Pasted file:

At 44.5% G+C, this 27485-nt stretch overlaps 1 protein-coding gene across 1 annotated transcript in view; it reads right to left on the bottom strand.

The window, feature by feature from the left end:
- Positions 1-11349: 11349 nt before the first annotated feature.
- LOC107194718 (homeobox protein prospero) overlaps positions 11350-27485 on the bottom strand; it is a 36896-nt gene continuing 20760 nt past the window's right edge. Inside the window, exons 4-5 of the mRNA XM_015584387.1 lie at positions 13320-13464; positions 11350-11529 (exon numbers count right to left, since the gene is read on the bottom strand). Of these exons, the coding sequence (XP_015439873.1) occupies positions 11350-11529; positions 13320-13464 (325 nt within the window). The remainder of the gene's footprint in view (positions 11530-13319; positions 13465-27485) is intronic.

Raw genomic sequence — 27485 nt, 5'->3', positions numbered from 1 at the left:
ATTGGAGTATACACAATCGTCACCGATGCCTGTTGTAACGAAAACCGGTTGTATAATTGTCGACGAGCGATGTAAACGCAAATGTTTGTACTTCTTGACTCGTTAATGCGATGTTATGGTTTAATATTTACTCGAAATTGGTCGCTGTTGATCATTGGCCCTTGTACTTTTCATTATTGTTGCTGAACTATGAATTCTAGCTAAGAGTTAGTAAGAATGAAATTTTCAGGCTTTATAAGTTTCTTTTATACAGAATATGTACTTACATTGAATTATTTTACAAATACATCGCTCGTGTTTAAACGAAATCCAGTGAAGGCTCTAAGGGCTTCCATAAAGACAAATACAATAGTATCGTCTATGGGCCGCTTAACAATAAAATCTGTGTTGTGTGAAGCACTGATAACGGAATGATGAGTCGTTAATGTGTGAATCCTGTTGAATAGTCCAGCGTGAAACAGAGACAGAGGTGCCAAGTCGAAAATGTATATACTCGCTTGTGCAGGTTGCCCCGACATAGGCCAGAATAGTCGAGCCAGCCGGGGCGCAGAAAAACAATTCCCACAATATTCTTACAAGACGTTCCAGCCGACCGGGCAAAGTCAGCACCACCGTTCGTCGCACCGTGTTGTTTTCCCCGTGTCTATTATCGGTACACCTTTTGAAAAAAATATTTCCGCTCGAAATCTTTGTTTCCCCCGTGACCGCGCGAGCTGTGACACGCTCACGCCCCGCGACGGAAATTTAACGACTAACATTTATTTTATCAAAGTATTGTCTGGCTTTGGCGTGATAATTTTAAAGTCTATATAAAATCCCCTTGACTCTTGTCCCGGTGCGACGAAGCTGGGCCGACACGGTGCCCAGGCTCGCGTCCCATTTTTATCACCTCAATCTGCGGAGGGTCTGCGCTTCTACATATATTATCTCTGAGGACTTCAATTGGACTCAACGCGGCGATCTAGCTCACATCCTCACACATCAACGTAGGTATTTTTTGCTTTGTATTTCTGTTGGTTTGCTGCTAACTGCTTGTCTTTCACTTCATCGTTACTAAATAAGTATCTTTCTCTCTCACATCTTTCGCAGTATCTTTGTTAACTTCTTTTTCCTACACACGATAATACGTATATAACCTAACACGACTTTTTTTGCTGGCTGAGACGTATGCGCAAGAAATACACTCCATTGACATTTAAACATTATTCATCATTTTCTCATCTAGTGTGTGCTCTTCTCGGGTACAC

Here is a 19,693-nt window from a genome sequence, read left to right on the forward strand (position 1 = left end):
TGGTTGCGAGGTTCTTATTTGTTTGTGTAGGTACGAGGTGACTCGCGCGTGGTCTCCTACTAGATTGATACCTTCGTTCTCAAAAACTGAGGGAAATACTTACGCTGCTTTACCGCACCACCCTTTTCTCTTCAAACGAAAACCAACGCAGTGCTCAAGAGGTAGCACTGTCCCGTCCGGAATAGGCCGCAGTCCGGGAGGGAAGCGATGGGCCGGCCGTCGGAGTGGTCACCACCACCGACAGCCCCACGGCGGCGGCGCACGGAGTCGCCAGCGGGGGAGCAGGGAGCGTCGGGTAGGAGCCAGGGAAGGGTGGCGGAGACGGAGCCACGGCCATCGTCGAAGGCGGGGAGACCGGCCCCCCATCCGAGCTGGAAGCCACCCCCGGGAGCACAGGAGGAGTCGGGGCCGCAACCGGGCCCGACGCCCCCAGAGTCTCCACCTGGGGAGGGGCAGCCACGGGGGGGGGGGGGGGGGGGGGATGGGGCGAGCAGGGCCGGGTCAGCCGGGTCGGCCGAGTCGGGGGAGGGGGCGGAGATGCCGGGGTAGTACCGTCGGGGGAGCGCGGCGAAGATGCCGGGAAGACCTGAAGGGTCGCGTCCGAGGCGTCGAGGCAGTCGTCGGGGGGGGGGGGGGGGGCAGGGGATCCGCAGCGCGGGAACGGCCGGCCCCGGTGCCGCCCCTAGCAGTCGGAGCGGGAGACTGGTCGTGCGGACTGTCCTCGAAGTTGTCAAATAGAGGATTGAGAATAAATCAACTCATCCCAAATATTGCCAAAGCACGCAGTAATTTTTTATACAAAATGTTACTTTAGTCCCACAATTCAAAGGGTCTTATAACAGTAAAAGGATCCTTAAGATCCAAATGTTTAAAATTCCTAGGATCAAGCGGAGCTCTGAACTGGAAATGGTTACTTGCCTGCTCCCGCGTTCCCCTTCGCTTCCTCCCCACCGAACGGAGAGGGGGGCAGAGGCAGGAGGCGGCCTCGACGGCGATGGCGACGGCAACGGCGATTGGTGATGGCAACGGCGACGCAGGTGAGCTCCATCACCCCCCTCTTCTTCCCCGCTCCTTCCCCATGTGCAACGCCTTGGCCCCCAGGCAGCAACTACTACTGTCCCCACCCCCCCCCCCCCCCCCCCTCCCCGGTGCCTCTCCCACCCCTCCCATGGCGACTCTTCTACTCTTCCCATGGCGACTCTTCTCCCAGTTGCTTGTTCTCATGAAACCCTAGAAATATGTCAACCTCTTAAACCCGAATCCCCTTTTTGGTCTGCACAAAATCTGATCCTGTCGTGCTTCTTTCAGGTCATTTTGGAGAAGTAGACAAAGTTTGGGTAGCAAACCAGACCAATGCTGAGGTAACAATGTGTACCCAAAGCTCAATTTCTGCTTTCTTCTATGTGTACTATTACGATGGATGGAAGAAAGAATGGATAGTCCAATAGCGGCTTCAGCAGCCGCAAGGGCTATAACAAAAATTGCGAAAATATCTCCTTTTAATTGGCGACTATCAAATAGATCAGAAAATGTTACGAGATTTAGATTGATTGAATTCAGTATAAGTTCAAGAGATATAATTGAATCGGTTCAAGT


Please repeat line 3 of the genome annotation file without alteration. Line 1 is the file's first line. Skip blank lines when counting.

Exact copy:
- Positions 1-11349: 11349 nt before the first annotated feature.